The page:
Using brain imaging to predict which vegetative patients have potential to recover
According to new research, positron emission tomography (PET), a functional brain imaging technique, is a promising tool for determining which brain damaged individuals in vegetative states have the potential to recover consciousness. This is the first time researchers have tested the accuracy of functional brain imaging for diagnosis in clinical practice.
The researchers from the University of Liége in Belgium suggest that PET imaging can reveal cognitive processes that would otherwise be hidden to traditional testing. Using imaging in addition to standard behavioral assessments could improve patients with the potential for long-term recovery.
Up to 40% of severely brain-damaged patients are misdiagnosed when judging their level of consciousness. Clinical examinations have been used to decide whether patients are in a minimally conscious state (MCS), in which there is some awareness and response to stimuli, or are in a vegetative state (VS), where there is neither, and the chance of recovery is much lower. Improving the methods of diagnosis would give those with some cognitive function the chance to recover.
The researchers conducted the study to decide between two functional brain imaging techniques for distinguishing between vegetative and MCS patients, PET and functional MRI (fMRI) during mental imagery tasks. The researchers compared their results with the standardized Coma Recovery Scale–Revised (CSR-R) behavioral test.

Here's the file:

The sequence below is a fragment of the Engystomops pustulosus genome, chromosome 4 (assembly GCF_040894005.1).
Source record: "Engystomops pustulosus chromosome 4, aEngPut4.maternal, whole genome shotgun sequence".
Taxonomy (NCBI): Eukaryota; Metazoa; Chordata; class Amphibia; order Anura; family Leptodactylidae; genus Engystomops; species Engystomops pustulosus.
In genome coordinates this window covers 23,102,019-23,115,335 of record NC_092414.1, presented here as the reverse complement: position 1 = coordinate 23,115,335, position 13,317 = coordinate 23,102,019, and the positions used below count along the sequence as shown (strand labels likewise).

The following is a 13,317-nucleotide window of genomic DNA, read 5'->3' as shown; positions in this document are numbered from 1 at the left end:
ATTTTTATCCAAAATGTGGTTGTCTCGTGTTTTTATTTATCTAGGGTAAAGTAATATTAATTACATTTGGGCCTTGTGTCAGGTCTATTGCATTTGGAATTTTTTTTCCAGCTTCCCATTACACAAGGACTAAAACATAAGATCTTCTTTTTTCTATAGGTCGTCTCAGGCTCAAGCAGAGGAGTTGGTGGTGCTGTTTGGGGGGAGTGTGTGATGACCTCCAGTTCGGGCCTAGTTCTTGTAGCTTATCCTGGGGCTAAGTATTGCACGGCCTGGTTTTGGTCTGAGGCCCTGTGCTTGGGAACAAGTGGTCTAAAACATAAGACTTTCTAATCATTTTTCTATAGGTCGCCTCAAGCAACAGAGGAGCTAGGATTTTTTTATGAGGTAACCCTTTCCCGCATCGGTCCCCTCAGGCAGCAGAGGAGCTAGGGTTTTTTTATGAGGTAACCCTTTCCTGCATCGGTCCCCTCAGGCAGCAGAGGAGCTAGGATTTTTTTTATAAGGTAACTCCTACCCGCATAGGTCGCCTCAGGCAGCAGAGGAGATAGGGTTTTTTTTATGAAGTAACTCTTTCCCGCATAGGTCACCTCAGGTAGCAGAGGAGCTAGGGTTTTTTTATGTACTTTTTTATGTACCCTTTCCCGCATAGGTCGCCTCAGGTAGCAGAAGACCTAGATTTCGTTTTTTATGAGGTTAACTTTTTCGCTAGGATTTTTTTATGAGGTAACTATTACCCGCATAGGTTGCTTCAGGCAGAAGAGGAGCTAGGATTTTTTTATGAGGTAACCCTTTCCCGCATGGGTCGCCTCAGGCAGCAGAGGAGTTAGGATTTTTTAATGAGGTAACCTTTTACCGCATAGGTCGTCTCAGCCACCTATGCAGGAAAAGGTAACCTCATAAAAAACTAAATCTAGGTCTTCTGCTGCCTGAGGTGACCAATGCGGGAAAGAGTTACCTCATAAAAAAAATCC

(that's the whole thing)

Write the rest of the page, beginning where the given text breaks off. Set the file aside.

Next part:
They found that PET was better than fMRI in distinguishing conscious from unconscious patients. Furthermore, a third of the 36 patients diagnosed as unresponsive on the CSR-R test who were scanned with PET showed brain activity with the presence of some consciousness. Nine patients in this group later recovered a reasonable level of consciousness.
Testing with the CRS–R along with a PET scan provides what the researchers claim is a “simple and reliable diagnostic tool with high sensitivity towards unresponsive but aware patients.” The study was done in a lab for diagnostic neuroimaging of disorders of consciousness, so getting it used in less specialized locations, like a hospital, might be more challenging. Hopefully, as functional brain imaging becomes cheaper and more widely used, diagnosis of a vegetative state will not be based solely on behavioral testing.